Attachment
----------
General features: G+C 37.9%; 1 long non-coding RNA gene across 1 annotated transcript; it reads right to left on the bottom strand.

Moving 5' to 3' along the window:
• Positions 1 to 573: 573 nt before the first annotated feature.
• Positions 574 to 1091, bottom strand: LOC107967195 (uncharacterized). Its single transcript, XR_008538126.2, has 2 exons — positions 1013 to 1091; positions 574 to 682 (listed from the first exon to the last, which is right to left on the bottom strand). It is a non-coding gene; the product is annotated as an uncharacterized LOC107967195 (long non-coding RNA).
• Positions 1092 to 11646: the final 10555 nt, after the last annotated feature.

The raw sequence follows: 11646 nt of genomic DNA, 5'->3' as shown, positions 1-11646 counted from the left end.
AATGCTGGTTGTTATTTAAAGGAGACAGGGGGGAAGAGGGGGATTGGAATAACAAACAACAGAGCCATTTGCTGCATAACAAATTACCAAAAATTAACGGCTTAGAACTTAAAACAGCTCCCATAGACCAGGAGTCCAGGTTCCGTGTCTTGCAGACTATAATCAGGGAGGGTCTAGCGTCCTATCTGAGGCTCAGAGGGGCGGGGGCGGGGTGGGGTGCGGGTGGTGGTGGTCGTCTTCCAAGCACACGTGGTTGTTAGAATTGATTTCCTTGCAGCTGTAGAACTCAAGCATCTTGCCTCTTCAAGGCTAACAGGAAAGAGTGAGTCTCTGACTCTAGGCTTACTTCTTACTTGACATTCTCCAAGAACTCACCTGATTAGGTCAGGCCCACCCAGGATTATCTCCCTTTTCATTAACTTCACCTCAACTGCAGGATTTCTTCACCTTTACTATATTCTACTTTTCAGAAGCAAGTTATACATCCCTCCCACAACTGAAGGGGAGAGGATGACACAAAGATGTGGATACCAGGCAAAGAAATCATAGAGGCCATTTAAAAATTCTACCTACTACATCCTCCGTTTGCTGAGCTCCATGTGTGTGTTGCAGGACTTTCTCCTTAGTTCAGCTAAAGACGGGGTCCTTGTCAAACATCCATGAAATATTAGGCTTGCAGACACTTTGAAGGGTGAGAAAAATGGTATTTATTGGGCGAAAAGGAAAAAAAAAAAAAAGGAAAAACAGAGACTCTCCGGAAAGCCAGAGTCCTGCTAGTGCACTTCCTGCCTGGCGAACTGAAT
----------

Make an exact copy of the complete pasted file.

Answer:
General features: G+C 37.9%; 1 long non-coding RNA gene across 1 annotated transcript; it reads right to left on the bottom strand.

Moving 5' to 3' along the window:
• Positions 1 to 573: 573 nt before the first annotated feature.
• Positions 574 to 1091, bottom strand: LOC107967195 (uncharacterized). Its single transcript, XR_008538126.2, has 2 exons — positions 1013 to 1091; positions 574 to 682 (listed from the first exon to the last, which is right to left on the bottom strand). It is a non-coding gene; the product is annotated as an uncharacterized LOC107967195 (long non-coding RNA).
• Positions 1092 to 11646: the final 10555 nt, after the last annotated feature.

The raw sequence follows: 11646 nt of genomic DNA, 5'->3' as shown, positions 1-11646 counted from the left end.
AATGCTGGTTGTTATTTAAAGGAGACAGGGGGGAAGAGGGGGATTGGAATAACAAACAACAGAGCCATTTGCTGCATAACAAATTACCAAAAATTAACGGCTTAGAACTTAAAACAGCTCCCATAGACCAGGAGTCCAGGTTCCGTGTCTTGCAGACTATAATCAGGGAGGGTCTAGCGTCCTATCTGAGGCTCAGAGGGGCGGGGGCGGGGTGGGGTGCGGGTGGTGGTGGTCGTCTTCCAAGCACACGTGGTTGTTAGAATTGATTTCCTTGCAGCTGTAGAACTCAAGCATCTTGCCTCTTCAAGGCTAACAGGAAAGAGTGAGTCTCTGACTCTAGGCTTACTTCTTACTTGACATTCTCCAAGAACTCACCTGATTAGGTCAGGCCCACCCAGGATTATCTCCCTTTTCATTAACTTCACCTCAACTGCAGGATTTCTTCACCTTTACTATATTCTACTTTTCAGAAGCAAGTTATACATCCCTCCCACAACTGAAGGGGAGAGGATGACACAAAGATGTGGATACCAGGCAAAGAAATCATAGAGGCCATTTAAAAATTCTACCTACTACATCCTCCGTTTGCTGAGCTCCATGTGTGTGTTGCAGGACTTTCTCCTTAGTTCAGCTAAAGACGGGGTCCTTGTCAAACATCCATGAAATATTAGGCTTGCAGACACTTTGAAGGGTGAGAAAAATGGTATTTATTGGGCGAAAAGGAAAAAAAAAAAAAAGGAAAAACAGAGACTCTCCGGAAAGCCAGAGTCCTGCTAGTGCACTTCCTGCCTGGCGAACTGAAT